“So, what do you say?” Flowers asked. “You and me, building a network Buddy can’t touch.”
“And me,” said Connor from the shadows. “I was promised a cut of the cash.” Sera had never liked the man, but when it came to turning a profit he had a tenacity she admired. He could have taken advantage of the confusion to cut and run, but he was still hanging around.
Mirelle’s arms were still wrapped around her, a comfort and a source of anxiety all at once. Sera hadn’t seen her since she’d started piloting the Benevolence. Hell, the last time they’d talked in person, the Sera ID chip in her arm had just been a felony-free backup identity she was saving for a rainy day. They sent each other messages regularly, of course, and Sera had transferred plenty of money to Mirelle’s accounts, but seeing Mirelle’s face on a screen was different than seeing her in person. She’d dyed her hair a new color, blue this time, and the back was shaved almost to the skin in a style that was popular with Minervan kids.
She hadn’t told Buddy about Mirelle. She hadn’t breathed a word about her to Flowers, or Jane, or any of the other low-level scumbags in Buddy’s orbit. She’d bought Mirelle’s ID chip at a different vendor than the ones who’d supplied hers, and she’d paid with an account she’d closed right afterwards. All the money transfers went through several layers of shell corporations, each believable to a casual inspector. Mirelle was supposed to be untraceable.
Of course, no one in the galaxy was really untraceable if you had enough money, and Buddy had more than enough.
Flowers was looking at her expectantly. So was the crew of the Benevolence. Sera toggled the safety on her gun and holstered it, then gently disentangled herself from Mirelle’s arms. She pointed to Weyland, who was stooping to check the burns on Jianyu’s leg. “Let him take a look at your head,” she said. “You got hit pretty hard.”
Mirelle turned away from her. She seemed capable of walking in a straight line, at least. Sera nodded to Flowers. “Let’s talk,” she said, “privately.”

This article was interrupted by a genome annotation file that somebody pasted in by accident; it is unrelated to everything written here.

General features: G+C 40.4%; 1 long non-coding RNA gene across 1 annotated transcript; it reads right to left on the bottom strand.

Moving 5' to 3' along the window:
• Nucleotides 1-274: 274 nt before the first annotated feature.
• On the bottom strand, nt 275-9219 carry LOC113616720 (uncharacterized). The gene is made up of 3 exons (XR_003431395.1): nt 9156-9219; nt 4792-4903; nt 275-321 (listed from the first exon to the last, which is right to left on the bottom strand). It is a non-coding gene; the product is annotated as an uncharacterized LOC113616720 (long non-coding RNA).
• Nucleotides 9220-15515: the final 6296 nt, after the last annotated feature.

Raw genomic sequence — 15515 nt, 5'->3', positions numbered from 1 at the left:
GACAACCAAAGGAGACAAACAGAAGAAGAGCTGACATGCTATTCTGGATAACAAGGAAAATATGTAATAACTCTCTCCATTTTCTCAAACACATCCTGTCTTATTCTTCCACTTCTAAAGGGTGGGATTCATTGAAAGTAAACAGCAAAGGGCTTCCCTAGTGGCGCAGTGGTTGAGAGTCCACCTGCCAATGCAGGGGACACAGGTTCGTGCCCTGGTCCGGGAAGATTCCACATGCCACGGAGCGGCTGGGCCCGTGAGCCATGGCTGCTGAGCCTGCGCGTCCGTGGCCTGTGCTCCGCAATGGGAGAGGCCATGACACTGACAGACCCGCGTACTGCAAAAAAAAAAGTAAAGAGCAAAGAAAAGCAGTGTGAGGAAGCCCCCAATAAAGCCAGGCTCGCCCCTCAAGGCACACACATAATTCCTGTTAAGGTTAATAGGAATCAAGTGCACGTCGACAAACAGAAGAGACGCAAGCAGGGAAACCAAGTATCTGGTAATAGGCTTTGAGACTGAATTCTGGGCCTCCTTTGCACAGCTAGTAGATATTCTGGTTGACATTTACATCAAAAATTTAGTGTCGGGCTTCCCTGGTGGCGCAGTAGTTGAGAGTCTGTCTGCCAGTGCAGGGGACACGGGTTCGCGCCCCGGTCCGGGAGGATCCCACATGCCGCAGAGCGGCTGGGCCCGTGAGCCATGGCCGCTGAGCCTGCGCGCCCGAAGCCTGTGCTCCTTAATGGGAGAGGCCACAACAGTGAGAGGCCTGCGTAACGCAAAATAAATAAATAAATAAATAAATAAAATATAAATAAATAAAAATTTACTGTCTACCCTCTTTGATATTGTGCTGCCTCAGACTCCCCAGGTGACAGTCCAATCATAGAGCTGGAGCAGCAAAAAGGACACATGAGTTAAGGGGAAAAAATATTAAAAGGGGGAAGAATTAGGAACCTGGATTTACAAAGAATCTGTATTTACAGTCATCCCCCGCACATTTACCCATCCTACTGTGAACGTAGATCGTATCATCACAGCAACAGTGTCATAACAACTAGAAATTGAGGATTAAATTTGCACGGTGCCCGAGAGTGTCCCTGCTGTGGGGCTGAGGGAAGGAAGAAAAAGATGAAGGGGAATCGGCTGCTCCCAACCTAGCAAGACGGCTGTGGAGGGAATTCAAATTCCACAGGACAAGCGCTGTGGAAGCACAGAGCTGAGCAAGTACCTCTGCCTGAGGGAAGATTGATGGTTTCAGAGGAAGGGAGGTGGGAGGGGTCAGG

There was nowhere private to go on the beach. They drudged over the sand for a couple dozen yards, until the crew was just a cluster of grey shapes on the strangely lit sand. Connor tried to follow, until Sera said, “Just me and him.” She put her hand on the butt of her gun as she said it, and he got the message.
When she thought that they were out of earshot of the crowd, Sera said, “How did you find her?”
“Buddy tracked her down somehow,” Flowers said. “He didn’t say who she was, just that she was important to you.”
It was getting cold on the beach. Sera shoved her hands into two of her vest’s mostly empty pockets. “Thanks for not killing her.”
“I don’t kill kids,” said Flowers, “and I don’t like the fact that Buddy told me to. You had the right idea, walking away when you did. He used to be afraid the Coalition was coming back to clean up, and now he knows it’s not happening, he’s getting bolder.”
“So you wanted to make some quick cash off those paintings,” Sera guessed. It wasn’t exactly a leap of logic. She’d heard a phrase once, honor among thieves, and thought that whoever came up with it hadn’t known any thieves at all. There wasn’t any honor among the low-lives who’d run with Buddy, just a bone-deep fear of what would happen if any of them got caught stealing from the boss. “And then what, you’d make a run for it? Change your identity?”
“I want to start a new network,” Flowers said. “Like Buddy’s, but better.”
“Legitimate?” Sera tried her best not to sound doubtful.
“Not… legitimate, necessarily, but with less of–all of this.” Flowers waved his hands, a gesture encapsulating the night’s violence and nearly a decade of various crimes. He was still holding the gun he’d used to shoot Jane. They’d have to do something with the body, Sera thought; they couldn’t just leave her lying headless on the sand for some tourist’s kids to discover in the morning. “You’re not a bad pilot, but you could be more than that. You could be–”
“No,” Sera said. “Thank you, but no.”
It was tempting, she couldn’t deny it. It wouldn’t cost that much, in the grand scheme of things, to buy a better ship than the Benevolence. She could fly fast, and make great money doing it. If she was very clever, and Flowers had more allies than just her, maybe they’d even be able to beat Buddy at his own game. She’d send Mirelle somewhere else, with a new identity and an even bigger bank account, to start her life over yet again.